Ash:

Absolutely. And I'm sure for some people that it was interesting and exciting and it , you know, maybe I'm not the target audience. I don't know, but it just, it felt like a real manifestation of people getting the wrong end of the stick when it comes to how do we do this thing digitally? And that felt like quite a , okay, well we'll make, we'll make the gallery digitally.

Andy:

But back to Mike , I think , uh , touched on this briefly, but what I really love about working in digital is the kind of, I guess the flexibility it offers people cause he's hopped around and doing lots of different things. Clearly having a great time and where else, where else did you get that sort of flexibility to move around sectors, spaces, roles.

Ash:

Yeah, it is. I think it is tremendously exciting. I think it can feel slightly overwhelming and terrifying at times, but that, you know, that all encompassing, constantly shifting. Nature is always why we work doing this. Yeah . The opportunity is huge, right? Because it's, it's not, it's not, no one's gonna give you a book. No one's going to give you a textbook and say, read this taste book, pass this exam, pass this exam, you know, do this one year of additional training and then we'll give you a digital qualification and then this is your career path. It feels like in some sectors in the cultural world, in some areas there is a growing formalization of digital career paths, which I don't think is a bad thing. You know, I can point to numerous examples of really talented people who have left the sector because there wasn't that career path because there weren't those training opportunities because there weren't those development opportunities. It feels like digital, particularly in this sector , uh, is quite reliant on the professionals in those roles being very self motivated. You know, and we've already touched on that being a digital professional sort of demands that you are pretty and self-motivated anyway, but the lack of formalized career paths and professional development opportunities can take its toll. I think, you know, if you're constantly having to be the one seeking out training opportunities and understanding how you should be moving your career forwards, I think that is an arduous task. Yeah .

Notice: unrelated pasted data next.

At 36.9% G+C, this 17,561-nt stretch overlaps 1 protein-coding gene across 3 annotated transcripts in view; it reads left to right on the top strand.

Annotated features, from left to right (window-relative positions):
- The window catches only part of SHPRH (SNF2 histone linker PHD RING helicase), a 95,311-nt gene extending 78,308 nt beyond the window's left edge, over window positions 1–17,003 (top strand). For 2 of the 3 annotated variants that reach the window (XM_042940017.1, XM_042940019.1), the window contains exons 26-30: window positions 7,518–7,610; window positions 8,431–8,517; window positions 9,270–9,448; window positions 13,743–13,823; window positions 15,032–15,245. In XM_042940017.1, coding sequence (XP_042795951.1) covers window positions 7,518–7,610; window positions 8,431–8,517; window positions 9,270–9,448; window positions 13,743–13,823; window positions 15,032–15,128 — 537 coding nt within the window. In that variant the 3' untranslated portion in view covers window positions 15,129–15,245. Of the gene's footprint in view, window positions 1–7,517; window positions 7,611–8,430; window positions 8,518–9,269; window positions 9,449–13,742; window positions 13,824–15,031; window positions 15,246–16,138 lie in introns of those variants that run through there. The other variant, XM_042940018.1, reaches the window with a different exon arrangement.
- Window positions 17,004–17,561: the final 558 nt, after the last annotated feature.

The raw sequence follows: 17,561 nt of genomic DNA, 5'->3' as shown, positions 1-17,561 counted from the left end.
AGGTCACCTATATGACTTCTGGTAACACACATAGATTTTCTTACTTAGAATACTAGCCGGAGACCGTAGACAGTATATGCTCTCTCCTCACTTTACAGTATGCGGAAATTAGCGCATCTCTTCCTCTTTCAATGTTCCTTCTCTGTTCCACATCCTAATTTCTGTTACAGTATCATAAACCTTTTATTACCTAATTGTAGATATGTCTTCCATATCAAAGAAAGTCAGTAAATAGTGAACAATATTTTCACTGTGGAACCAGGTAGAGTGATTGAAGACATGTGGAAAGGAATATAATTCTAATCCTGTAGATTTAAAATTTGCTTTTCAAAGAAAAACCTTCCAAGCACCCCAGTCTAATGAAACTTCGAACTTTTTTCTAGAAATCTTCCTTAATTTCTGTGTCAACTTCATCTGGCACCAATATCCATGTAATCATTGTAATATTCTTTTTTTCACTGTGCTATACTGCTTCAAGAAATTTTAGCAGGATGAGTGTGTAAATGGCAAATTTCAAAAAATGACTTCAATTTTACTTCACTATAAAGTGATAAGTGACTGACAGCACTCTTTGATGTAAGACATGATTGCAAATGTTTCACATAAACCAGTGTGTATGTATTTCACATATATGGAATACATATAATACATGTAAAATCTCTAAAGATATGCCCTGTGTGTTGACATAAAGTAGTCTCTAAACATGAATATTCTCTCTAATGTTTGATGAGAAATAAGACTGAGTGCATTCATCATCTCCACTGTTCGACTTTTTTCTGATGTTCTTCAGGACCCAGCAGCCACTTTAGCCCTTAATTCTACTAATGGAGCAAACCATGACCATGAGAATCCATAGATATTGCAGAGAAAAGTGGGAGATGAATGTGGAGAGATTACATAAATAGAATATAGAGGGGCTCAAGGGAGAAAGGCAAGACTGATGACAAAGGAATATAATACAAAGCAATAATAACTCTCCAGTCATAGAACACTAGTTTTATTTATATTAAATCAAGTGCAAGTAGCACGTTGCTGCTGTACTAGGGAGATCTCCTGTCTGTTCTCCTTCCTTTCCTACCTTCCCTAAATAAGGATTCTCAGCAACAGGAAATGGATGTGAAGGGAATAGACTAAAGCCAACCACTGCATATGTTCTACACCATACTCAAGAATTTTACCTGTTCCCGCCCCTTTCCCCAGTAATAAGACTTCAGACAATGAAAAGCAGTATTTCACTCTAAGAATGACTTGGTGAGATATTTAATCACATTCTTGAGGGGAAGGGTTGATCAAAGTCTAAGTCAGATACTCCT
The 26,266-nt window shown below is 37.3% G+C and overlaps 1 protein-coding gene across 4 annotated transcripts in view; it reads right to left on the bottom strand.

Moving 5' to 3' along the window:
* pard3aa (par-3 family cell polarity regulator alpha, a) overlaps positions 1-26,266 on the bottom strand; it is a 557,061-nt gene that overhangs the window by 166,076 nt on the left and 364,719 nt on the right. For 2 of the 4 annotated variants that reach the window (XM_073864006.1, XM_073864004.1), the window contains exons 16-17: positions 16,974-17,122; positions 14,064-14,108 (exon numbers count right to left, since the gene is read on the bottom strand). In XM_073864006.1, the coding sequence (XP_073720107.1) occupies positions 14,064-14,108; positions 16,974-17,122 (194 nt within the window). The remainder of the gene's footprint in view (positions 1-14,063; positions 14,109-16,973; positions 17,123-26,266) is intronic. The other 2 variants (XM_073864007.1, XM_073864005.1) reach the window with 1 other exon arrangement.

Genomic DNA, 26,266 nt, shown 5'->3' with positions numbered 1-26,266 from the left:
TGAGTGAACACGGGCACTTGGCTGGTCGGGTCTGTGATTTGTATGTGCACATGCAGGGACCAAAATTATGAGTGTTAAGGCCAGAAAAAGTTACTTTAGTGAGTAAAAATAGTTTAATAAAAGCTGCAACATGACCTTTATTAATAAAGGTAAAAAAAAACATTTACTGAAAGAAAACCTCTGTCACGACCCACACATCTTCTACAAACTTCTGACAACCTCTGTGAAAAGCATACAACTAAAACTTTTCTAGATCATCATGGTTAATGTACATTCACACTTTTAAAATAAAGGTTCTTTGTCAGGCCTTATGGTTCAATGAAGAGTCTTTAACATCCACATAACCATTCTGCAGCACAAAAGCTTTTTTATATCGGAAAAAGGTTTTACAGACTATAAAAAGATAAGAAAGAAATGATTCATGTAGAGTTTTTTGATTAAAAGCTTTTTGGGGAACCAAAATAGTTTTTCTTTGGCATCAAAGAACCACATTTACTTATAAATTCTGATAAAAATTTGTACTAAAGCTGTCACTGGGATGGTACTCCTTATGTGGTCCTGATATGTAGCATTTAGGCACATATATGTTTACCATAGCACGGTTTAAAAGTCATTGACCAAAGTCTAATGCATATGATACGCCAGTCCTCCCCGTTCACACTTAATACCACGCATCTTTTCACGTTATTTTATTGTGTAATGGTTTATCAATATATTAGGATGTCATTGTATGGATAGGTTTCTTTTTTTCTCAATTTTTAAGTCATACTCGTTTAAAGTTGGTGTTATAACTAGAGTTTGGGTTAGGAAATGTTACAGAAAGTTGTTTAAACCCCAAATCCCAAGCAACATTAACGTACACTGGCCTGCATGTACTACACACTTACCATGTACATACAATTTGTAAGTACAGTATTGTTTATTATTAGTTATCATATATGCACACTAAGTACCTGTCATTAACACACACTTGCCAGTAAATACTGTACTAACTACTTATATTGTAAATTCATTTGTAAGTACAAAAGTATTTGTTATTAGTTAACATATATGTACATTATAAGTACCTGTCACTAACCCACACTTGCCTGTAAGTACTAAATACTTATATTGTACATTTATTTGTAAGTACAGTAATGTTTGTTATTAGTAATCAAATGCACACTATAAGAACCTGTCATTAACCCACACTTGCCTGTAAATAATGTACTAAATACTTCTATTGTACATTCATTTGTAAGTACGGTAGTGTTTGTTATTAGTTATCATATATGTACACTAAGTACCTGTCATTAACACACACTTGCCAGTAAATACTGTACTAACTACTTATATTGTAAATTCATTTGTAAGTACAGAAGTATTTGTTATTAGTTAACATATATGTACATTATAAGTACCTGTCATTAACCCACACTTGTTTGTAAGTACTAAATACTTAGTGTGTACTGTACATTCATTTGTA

Andy:

And for most organizations that we work with at that level, it's , it's, it's, it's a challenge to , or it has been a challenge and how best to fold those people into organization and the structure. Some people set up digital teams, some try and straddle it across all teams. I mean that is been an interesting thing to watch unfold and see people doing it differently because you do want those, those people who come in and want to shake things up and have those kind of curious people who are asking the right questions and digging into the right areas. How do you, how do you expose them to the organization and give them the freedom and flexibility to do the right things on behalf of the organization.

Ash:

Yeah. Without burning them out. Yeah. That's the challenge. Right. And that's that. Again, that's something that I'll come onto in a, in a future interview, but the idea of how leadership in the sector has engaged with digital as a sort of opportunity threat I think is really, really patchy. Um, and I think there are examples of really great leadership and I think there are examples of really ineffective leadership in this area. Those examples, Ash ? Yeah , I don't think we were super specific, but I think that it , you know, it's, and again, we've made this point a few times now, but I think that digital effectiveness ultimately yes, of course there are resource implications around that. If you have more money and time and space to try things out and to test ideas, then you're probably going to be able to arrive at the more impactful, successful solutions. However, I think organizations big and small who display a sort of understanding of how best to engage with digital as a thing and how best to support their digital teams or person and how they go about deciding what they will and won't invest in or do. I don't think there's necessarily a hard and fast rule that those organizations all have the most money or those organizations are working in a particular country or art form. Then it comes back again to individuals. It comes back to leadership about who's doing digital best. Anyway, as I say, we will be discussing all that and more in a future episode, potentially the next one or potentially episode number three where I sit down and talk with Katie Moffatt, who's head of digital at the audience agency. Um, we also have conversations coming up with Robin Christopherson who is head of digital inclusion at ability net. We have conversations coming up with Louise Cohen who is head of digital content and channels at the Royal Academy of arts. I have a conversation coming up with Kati price, who is head of digital at the V&A, so some really interesting perspectives that I hope to be able to share with you soon. As I've said before, if you want to ask us anything or tell us why we're wrong, we are on Twitter at digital. Underscore works underscore, don't forget the last underscore, and at the moment we're hoping planning to put out a new episode once a fortnight that will be slightly dependent on whether or not I can carve out the time to edit them. But at the moment, once a fortnight feels useful and achievable. So until next time, thank you.